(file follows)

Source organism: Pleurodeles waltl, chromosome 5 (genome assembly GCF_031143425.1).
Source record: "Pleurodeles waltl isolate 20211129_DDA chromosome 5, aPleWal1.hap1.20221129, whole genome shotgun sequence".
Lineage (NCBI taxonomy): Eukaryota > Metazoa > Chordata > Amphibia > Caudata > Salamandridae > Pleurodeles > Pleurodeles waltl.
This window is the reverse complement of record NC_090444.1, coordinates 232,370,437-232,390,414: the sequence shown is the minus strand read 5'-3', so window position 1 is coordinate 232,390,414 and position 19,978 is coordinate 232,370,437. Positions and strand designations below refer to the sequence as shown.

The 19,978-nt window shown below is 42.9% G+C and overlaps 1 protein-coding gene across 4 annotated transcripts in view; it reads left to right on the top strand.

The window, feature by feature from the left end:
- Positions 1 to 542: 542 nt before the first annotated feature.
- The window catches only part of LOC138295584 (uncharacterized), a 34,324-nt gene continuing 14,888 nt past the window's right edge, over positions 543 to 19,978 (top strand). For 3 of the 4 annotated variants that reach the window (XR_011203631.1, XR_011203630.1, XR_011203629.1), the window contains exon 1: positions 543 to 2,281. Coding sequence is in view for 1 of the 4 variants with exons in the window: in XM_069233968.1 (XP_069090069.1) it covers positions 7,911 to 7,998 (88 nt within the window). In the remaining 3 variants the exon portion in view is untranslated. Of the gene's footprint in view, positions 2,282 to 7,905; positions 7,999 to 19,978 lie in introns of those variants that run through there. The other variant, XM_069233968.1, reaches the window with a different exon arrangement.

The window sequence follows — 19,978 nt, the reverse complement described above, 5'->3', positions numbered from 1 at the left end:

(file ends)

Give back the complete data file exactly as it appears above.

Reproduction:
Source organism: Pleurodeles waltl, chromosome 5 (genome assembly GCF_031143425.1).
Source record: "Pleurodeles waltl isolate 20211129_DDA chromosome 5, aPleWal1.hap1.20221129, whole genome shotgun sequence".
Lineage (NCBI taxonomy): Eukaryota > Metazoa > Chordata > Amphibia > Caudata > Salamandridae > Pleurodeles > Pleurodeles waltl.
This window is the reverse complement of record NC_090444.1, coordinates 232,370,437-232,390,414: the sequence shown is the minus strand read 5'-3', so window position 1 is coordinate 232,390,414 and position 19,978 is coordinate 232,370,437. Positions and strand designations below refer to the sequence as shown.

The 19,978-nt window shown below is 42.9% G+C and overlaps 1 protein-coding gene across 4 annotated transcripts in view; it reads left to right on the top strand.

The window, feature by feature from the left end:
- Positions 1 to 542: 542 nt before the first annotated feature.
- The window catches only part of LOC138295584 (uncharacterized), a 34,324-nt gene continuing 14,888 nt past the window's right edge, over positions 543 to 19,978 (top strand). For 3 of the 4 annotated variants that reach the window (XR_011203631.1, XR_011203630.1, XR_011203629.1), the window contains exon 1: positions 543 to 2,281. Coding sequence is in view for 1 of the 4 variants with exons in the window: in XM_069233968.1 (XP_069090069.1) it covers positions 7,911 to 7,998 (88 nt within the window). In the remaining 3 variants the exon portion in view is untranslated. Of the gene's footprint in view, positions 2,282 to 7,905; positions 7,999 to 19,978 lie in introns of those variants that run through there. The other variant, XM_069233968.1, reaches the window with a different exon arrangement.

The window sequence follows — 19,978 nt, the reverse complement described above, 5'->3', positions numbered from 1 at the left end: